Introduction:Inflammatory bowel disease (IBD) prevalence is increasing in Asia. Clinicians are faced with misdiagnosis for IBD even with classic symptoms. This case report shows that how a delayed diagnosis of IBD can produce significant problems for patient.
Case Presentation:A 45 year-old man and known case of IPSID (Immunoproliferative small intestine disorder) was referred for follow-up to our GI (Gastrointestinal) clinic. He presented with a history of intractable watery diarrhea along with slight weight loss for the last 22 years. He was admitted with an episode of severe abdominal pain and acute peritonitis 10 years ago. At the time, laparotomy was performed due to a suspicious appendicular mass; however, the surgeon discovered a cecum mass and extended adhesion during laparotomy. According to IPSID diagnosis, he was then referred to an oncologist who treated him with chemotherapy and patient was advised to attend an annual colonoscopy checkup as follow-up. He was gradually complicated by renal stones, arthritis, hypoalbuminemia and bone disease during the follow-up. We as gastroenterologists reviewed his history again and requested a revision for all histopathology results by GI pathologist. Pathologist confirmed IBD (Crohn’s disease) from the first pathology and his treatment was started immediately.
Discussion:Several diseases can mimic IBD symptoms but with careful consideration of patient’s symptoms, endoscopic findings and pathology results one should be able to diagnose IBD. Correct diagnosis of IBD can affect the quality of life of patient.
The prevalence of inflammatory bowel disease (IBD) in Asia is lower than western countries. Nowadays, clinicians have yet faced with misdiagnosis of IBD even with classical symptoms including abdominal pain, diarrhea and rectal bleeding. Any delay in diagnosis of IBD can produce significant problems for patient. Astonishingly, patients with IBD are diagnosed with delay in the presence of advanced diagnostic tools.
2. Case Presentation
A 45 year-old man and known case of IPSID (Immunoproliferative small intestine disorder) was referred for follow-up to our GI (gastrointestinal) clinic. He presented with a 22-year history of intractable watery diarrhea along with slight weight loss. Chronic diarrhea had gradual onset, most of times, as often as 6 to 10 times a day and three times in the recent months. He never noticed pus or mucus in his stools. Nevertheless, 16 years ago, he had reported a slight fresh rectal bleeding in early phase of disease for at least a few months when hemorrhoidectomy and perianal fistulectomy were performed. Consequently, rectal bleeding improved completely but diarrhea was continued. This was relatively a painless condition. The patient underwent his first colonoscopy 13 years ago when just a solitary ulcer in descending colon was seen. Three years later, he was admitted to a hospital with a history of severe abdominal pain along with distension. Physical examination revealed a moderately tender definite mass at the right lower quadrant of his abdomen.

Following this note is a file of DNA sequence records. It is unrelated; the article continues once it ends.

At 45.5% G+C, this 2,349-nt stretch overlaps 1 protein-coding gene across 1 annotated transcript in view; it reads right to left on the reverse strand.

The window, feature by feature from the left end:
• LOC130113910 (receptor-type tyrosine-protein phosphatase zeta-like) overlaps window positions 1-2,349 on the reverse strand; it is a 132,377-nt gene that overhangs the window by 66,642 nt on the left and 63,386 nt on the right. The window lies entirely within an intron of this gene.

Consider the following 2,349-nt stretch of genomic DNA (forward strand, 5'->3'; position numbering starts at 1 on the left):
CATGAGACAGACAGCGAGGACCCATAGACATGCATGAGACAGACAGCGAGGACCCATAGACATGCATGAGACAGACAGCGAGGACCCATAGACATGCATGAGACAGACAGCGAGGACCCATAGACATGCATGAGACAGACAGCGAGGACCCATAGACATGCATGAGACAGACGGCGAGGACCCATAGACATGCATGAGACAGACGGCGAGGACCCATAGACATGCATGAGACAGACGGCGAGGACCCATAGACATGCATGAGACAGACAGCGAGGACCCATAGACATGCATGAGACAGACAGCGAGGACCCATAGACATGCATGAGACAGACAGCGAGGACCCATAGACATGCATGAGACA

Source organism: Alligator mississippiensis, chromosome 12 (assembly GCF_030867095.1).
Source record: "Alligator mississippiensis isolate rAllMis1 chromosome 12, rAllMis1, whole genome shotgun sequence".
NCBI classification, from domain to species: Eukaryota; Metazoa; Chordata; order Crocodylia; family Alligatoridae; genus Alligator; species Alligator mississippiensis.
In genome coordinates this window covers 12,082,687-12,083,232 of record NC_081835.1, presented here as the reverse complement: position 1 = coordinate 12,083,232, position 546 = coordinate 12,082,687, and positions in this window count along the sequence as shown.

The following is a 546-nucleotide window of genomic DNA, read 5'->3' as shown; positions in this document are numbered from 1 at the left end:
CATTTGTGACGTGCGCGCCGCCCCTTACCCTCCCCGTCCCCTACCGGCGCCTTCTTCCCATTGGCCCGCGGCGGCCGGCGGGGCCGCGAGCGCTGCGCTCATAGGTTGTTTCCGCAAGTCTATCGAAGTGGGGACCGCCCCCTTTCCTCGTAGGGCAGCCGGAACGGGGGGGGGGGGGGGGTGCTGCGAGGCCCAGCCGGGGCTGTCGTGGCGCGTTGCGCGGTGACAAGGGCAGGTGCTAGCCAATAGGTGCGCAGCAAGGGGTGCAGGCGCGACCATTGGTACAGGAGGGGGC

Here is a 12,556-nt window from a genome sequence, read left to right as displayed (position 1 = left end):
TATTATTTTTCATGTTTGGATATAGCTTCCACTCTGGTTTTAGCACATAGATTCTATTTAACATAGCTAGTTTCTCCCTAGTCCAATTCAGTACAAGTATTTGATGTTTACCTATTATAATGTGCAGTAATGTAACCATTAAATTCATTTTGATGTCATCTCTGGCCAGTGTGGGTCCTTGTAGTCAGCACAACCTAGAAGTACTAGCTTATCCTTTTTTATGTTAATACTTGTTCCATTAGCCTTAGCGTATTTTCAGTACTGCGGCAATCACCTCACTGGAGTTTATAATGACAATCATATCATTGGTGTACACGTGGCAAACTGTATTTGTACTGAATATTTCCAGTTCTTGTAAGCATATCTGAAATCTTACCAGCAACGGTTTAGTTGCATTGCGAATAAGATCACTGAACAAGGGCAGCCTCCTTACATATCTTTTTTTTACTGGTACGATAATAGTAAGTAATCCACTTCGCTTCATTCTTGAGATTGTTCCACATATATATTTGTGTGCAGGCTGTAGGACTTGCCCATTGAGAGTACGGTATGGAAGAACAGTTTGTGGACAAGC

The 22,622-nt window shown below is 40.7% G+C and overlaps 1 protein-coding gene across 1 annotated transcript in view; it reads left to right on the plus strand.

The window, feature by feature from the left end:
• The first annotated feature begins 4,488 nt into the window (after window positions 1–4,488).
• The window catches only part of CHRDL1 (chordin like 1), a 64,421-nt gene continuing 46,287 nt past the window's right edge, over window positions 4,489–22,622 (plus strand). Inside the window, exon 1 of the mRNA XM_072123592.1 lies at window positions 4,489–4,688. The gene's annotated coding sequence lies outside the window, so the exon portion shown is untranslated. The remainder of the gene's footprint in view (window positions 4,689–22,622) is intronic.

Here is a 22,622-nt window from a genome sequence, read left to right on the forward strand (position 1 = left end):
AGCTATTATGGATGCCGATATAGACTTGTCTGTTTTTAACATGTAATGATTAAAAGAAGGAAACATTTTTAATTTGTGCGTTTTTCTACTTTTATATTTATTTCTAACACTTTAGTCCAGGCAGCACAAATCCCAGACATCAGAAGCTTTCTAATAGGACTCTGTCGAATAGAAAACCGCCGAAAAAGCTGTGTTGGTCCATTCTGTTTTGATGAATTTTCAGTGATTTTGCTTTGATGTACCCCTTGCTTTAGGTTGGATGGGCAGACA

2.1. Ultrasonography Reported
A mass (50 × 70 mm) was found at his right lower quadrant suggestive of abscess. Therefore, laparotomy was performed regarding a suspicious appendicular mass. However, surgeon discovered a cecum mass and extended adhesion during laparotomy. According to the diagnosis of cecum tumor (IPSID), right hemicolectomy was performed which was confirmed by a pathologist. As a result, he was referred to an oncologist and received chemotherapy for six sessions. After chemotherapy, he was under close follow-up with colonoscopy each year and biopsy had been obtained at every session. In each follow-up session, he was introduced with IPSID diagnosis to gastroenterologist and pathologist by oncologist. Pathologist reported some infiltration of inflammatory and lymphocyte cells and confirmed IPSID again. Although alkaline phosphates gradually increased, alpha heavy chain had negative results in several times. Two years later, he was diagnosed with bilateral renal stones and received medical therapy. In addition, he had to do transurethral lithotomy due to hydronephrosis and multiple bilateral renal stones. One year later, he had arthritis in his left foot for a few days, which his joint pain was subsided after a week. Laboratory data reported normal ANA (anti-nuclear antibody), Complement 3, 4, 50, Anti CCP (Antibodies to cyclic citrullinated polypeptides), and RF (Rheumatic factor). Wright and coombs tests had negative results. Although he was gradually complicated by diarrhea, clinicians did not consider any diagnosis for his condition except IPSID and then he just was followed by supportive medicine.